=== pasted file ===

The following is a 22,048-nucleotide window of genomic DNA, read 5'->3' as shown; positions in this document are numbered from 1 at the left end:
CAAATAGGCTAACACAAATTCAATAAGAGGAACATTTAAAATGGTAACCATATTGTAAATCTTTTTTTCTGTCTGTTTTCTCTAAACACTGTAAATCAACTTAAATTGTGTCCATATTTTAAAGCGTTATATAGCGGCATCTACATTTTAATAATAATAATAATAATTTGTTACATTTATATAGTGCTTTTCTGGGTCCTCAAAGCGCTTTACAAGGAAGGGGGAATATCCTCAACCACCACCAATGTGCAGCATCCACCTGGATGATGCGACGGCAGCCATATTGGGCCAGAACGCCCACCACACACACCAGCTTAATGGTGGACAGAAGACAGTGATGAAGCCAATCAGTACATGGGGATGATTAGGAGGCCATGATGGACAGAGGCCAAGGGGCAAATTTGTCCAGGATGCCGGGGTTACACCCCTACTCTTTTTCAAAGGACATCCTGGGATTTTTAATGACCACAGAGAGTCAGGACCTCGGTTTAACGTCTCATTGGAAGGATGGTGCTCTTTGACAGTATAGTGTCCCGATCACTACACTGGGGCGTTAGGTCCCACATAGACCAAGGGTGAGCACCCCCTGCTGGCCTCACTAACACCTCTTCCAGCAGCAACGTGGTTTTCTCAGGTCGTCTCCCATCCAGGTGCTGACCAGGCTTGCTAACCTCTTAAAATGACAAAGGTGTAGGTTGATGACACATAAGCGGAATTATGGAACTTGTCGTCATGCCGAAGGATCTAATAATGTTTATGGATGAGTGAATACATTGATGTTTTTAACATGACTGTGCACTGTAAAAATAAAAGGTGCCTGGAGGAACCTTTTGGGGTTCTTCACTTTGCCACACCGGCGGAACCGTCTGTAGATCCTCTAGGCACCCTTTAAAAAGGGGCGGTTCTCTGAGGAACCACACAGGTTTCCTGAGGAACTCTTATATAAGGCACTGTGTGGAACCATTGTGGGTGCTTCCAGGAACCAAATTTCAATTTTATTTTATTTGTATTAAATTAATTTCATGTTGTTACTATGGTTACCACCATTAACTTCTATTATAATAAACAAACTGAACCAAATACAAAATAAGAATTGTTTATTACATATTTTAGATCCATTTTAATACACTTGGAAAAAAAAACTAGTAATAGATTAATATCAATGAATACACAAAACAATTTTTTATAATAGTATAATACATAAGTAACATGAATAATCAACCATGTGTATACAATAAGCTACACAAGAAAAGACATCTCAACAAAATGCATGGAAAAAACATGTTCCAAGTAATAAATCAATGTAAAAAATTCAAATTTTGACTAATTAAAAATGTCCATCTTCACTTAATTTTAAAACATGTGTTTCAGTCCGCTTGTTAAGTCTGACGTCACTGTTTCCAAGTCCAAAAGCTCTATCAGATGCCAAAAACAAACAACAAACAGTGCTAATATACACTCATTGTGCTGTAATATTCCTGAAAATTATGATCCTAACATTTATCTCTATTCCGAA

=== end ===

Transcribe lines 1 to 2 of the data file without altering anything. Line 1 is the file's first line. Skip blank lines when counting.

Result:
The following is a 22,048-nucleotide window of genomic DNA, read 5'->3' as shown; positions in this document are numbered from 1 at the left end:
CAAATAGGCTAACACAAATTCAATAAGAGGAACATTTAAAATGGTAACCATATTGTAAATCTTTTTTTCTGTCTGTTTTCTCTAAACACTGTAAATCAACTTAAATTGTGTCCATATTTTAAAGCGTTATATAGCGGCATCTACATTTTAATAATAATAATAATAATTTGTTACATTTATATAGTGCTTTTCTGGGTCCTCAAAGCGCTTTACAAGGAAGGGGGAATATCCTCAACCACCACCAATGTGCAGCATCCACCTGGATGATGCGACGGCAGCCATATTGGGCCAGAACGCCCACCACACACACCAGCTTAATGGTGGACAGAAGACAGTGATGAAGCCAATCAGTACATGGGGATGATTAGGAGGCCATGATGGACAGAGGCCAAGGGGCAAATTTGTCCAGGATGCCGGGGTTACACCCCTACTCTTTTTCAAAGGACATCCTGGGATTTTTAATGACCACAGAGAGTCAGGACCTCGGTTTAACGTCTCATTGGAAGGATGGTGCTCTTTGACAGTATAGTGTCCCGATCACTACACTGGGGCGTTAGGTCCCACATAGACCAAGGGTGAGCACCCCCTGCTGGCCTCACTAACACCTCTTCCAGCAGCAACGTGGTTTTCTCAGGTCGTCTCCCATCCAGGTGCTGACCAGGCTTGCTAACCTCTTAAAATGACAAAGGTGTAGGTTGATGACACATAAGCGGAATTATGGAACTTGTCGTCATGCCGAAGGATCTAATAATGTTTATGGATGAGTGAATACATTGATGTTTTTAACATGACTGTGCACTGTAAAAATAAAAGGTGCCTGGAGGAACCTTTTGGGGTTCTTCACTTTGCCACACCGGCGGAACCGTCTGTAGATCCTCTAGGCACCCTTTAAAAAGGGGCGGTTCTCTGAGGAACCACACAGGTTTCCTGAGGAACTCTTATATAAGGCACTGTGTGGAACCATTGTGGGTGCTTCCAGGAACCAAATTTCAATTTTATTTTATTTGTATTAAATTAATTTCATGTTGTTACTATGGTTACCACCATTAACTTCTATTATAATAAACAAACTGAACCAAATACAAAATAAGAATTGTTTATTACATATTTTAGATCCATTTTAATACACTTGGAAAAAAAAACTAGTAATAGATTAATATCAATGAATACACAAAACAATTTTTTATAATAGTATAATACATAAGTAACATGAATAATCAACCATGTGTATACAATAAGCTACACAAGAAAAGACATCTCAACAAAATGCATGGAAAAAACATGTTCCAAGTAATAAATCAATGTAAAAAATTCAAATTTTGACTAATTAAAAATGTCCATCTTCACTTAATTTTAAAACATGTGTTTCAGTCCGCTTGTTAAGTCTGACGTCACTGTTTCCAAGTCCAAAAGCTCTATCAGATGCCAAAAACAAACAACAAACAGTGCTAATATACACTCATTGTGCTGTAATATTCCTGAAAATTATGATCCTAACATTTATCTCTATTCCGAA